On This Day…

On the 4th August 1921 a fax was transmitted for the first time by wireless

The facsimile (fax) was transmitted for the first time by wireless across the Atlantic Ocean using the Belinograph invented by Eduard Belin.

A written message from the managing editor of the New York Times was scanned by the equipment and sent by radio from Annapolis in the USA to Belin’s laboratories at La Malmaison, France. The image was received within seven minutes and demonstrated that thereafter photographs could be scanned for radio transmission in the same way. The method was already in use within Europe sending photographs by wire but had never been attempted before using wireless. The original document was wrapped on a rotating cylinder and then scanned by a light beam reflected onto a photocell to convert the variations in the received intensity to electrical signals and then forwarded by wireless.

Describing the achievement a commentator at the time wrote: ‘The future of this invention is without limit. The transmission of judicial documents, manuscripts, autographs, or designs and of works of art and photographs will tomorrow know no space. Diplomatic signatures at the foot of peace treaties may be sent by wireless the day they are written. The authenticity of telegrams acquires new guarantees by this transmission. And it should be borne in mind that while the least atmospheric disturbances interrupt transmission by the Morse code, it is not the case with Belinograms. While disturbances may make small points upon the document transmitted, they cannot alter the form or the speed of the sending.’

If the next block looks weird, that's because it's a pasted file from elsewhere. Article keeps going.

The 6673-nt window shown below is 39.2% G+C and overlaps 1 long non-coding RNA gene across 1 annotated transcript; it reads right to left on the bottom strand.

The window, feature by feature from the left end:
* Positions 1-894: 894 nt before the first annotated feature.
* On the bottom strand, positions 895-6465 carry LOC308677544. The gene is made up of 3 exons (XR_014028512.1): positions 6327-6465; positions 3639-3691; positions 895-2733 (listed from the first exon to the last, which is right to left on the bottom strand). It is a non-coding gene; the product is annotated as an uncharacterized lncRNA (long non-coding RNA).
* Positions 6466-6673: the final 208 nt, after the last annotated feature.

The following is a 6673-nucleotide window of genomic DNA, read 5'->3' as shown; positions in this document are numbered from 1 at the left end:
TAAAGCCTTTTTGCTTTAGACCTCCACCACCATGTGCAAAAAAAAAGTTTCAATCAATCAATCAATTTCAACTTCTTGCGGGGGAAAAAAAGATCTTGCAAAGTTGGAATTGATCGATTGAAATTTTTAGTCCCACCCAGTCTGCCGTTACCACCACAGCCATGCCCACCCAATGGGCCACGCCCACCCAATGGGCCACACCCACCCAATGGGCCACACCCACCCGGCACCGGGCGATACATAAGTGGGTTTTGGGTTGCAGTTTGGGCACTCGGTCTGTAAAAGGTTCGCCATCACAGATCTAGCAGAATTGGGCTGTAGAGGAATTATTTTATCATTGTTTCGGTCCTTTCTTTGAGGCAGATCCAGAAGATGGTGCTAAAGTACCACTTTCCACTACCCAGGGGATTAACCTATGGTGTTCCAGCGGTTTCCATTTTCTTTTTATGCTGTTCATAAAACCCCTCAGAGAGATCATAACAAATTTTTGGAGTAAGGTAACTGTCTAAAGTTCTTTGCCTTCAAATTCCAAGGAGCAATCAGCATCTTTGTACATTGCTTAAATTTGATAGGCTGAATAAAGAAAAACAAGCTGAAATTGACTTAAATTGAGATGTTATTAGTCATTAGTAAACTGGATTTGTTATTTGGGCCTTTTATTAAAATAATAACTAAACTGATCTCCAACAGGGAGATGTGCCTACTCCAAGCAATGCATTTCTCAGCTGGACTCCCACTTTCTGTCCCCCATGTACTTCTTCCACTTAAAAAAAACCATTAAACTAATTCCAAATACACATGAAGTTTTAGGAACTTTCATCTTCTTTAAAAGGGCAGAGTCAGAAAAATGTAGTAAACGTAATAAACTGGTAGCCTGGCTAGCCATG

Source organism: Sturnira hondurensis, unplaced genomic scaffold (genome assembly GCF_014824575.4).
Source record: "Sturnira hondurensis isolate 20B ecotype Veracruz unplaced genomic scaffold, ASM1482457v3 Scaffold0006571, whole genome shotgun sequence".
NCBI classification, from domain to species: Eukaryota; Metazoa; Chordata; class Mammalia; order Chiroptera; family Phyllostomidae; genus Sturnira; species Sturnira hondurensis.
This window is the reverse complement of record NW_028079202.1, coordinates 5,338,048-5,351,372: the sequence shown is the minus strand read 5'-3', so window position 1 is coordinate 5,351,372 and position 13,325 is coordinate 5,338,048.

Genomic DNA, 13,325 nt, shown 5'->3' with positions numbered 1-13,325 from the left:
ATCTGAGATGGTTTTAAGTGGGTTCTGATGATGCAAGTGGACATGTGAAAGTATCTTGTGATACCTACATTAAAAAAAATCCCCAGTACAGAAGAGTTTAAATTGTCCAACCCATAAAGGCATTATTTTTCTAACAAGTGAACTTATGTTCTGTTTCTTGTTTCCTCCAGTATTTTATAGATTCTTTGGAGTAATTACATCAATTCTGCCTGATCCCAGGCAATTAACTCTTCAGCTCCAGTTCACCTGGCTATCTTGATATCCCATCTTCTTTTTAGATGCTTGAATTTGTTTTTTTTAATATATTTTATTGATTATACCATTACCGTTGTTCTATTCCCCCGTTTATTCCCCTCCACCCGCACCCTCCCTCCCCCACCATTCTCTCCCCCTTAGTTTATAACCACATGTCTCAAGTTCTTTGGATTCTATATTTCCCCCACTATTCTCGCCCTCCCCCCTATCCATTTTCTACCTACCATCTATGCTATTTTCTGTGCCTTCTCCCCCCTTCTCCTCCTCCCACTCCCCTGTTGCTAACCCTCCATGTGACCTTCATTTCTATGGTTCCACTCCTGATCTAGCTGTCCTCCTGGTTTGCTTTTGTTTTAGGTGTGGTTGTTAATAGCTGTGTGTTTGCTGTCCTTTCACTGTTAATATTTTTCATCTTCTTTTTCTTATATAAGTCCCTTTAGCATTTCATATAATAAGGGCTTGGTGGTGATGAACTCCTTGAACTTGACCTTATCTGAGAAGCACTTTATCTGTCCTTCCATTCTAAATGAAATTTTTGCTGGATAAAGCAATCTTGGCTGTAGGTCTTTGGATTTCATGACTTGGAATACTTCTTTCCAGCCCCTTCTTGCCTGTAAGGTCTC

Roger So Far

The illustrated Corps Centenary book

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